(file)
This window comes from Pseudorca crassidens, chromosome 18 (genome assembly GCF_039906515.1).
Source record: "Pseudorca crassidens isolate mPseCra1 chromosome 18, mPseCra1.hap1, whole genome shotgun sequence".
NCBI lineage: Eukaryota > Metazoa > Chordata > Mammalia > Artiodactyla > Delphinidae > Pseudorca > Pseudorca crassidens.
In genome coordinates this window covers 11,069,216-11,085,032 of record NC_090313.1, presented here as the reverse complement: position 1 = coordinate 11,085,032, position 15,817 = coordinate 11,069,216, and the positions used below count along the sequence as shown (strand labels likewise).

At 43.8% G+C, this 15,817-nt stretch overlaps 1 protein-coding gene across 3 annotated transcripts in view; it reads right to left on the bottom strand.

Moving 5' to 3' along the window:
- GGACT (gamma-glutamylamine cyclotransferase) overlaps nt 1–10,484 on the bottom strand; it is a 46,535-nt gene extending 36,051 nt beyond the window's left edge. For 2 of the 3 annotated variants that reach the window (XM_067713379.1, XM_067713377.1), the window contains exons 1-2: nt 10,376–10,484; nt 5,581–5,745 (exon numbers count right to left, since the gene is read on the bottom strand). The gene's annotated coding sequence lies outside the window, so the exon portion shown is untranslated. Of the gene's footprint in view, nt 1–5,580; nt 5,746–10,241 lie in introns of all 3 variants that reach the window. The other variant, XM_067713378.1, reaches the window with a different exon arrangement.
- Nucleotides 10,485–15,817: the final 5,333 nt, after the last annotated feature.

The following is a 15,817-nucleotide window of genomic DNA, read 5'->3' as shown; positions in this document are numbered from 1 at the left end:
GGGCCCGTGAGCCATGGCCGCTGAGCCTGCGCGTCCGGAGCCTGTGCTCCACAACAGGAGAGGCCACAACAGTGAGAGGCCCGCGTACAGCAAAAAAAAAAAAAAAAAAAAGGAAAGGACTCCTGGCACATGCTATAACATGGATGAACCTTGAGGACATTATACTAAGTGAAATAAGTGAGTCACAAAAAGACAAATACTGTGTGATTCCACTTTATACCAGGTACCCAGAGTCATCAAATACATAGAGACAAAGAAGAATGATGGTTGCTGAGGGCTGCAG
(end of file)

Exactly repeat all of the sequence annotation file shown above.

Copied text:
This window comes from Pseudorca crassidens, chromosome 18 (genome assembly GCF_039906515.1).
Source record: "Pseudorca crassidens isolate mPseCra1 chromosome 18, mPseCra1.hap1, whole genome shotgun sequence".
NCBI lineage: Eukaryota > Metazoa > Chordata > Mammalia > Artiodactyla > Delphinidae > Pseudorca > Pseudorca crassidens.
In genome coordinates this window covers 11,069,216-11,085,032 of record NC_090313.1, presented here as the reverse complement: position 1 = coordinate 11,085,032, position 15,817 = coordinate 11,069,216, and the positions used below count along the sequence as shown (strand labels likewise).

At 43.8% G+C, this 15,817-nt stretch overlaps 1 protein-coding gene across 3 annotated transcripts in view; it reads right to left on the bottom strand.

Moving 5' to 3' along the window:
- GGACT (gamma-glutamylamine cyclotransferase) overlaps nt 1–10,484 on the bottom strand; it is a 46,535-nt gene extending 36,051 nt beyond the window's left edge. For 2 of the 3 annotated variants that reach the window (XM_067713379.1, XM_067713377.1), the window contains exons 1-2: nt 10,376–10,484; nt 5,581–5,745 (exon numbers count right to left, since the gene is read on the bottom strand). The gene's annotated coding sequence lies outside the window, so the exon portion shown is untranslated. Of the gene's footprint in view, nt 1–5,580; nt 5,746–10,241 lie in introns of all 3 variants that reach the window. The other variant, XM_067713378.1, reaches the window with a different exon arrangement.
- Nucleotides 10,485–15,817: the final 5,333 nt, after the last annotated feature.

The following is a 15,817-nucleotide window of genomic DNA, read 5'->3' as shown; positions in this document are numbered from 1 at the left end:
GGGCCCGTGAGCCATGGCCGCTGAGCCTGCGCGTCCGGAGCCTGTGCTCCACAACAGGAGAGGCCACAACAGTGAGAGGCCCGCGTACAGCAAAAAAAAAAAAAAAAAAAAGGAAAGGACTCCTGGCACATGCTATAACATGGATGAACCTTGAGGACATTATACTAAGTGAAATAAGTGAGTCACAAAAAGACAAATACTGTGTGATTCCACTTTATACCAGGTACCCAGAGTCATCAAATACATAGAGACAAAGAAGAATGATGGTTGCTGAGGGCTGCAG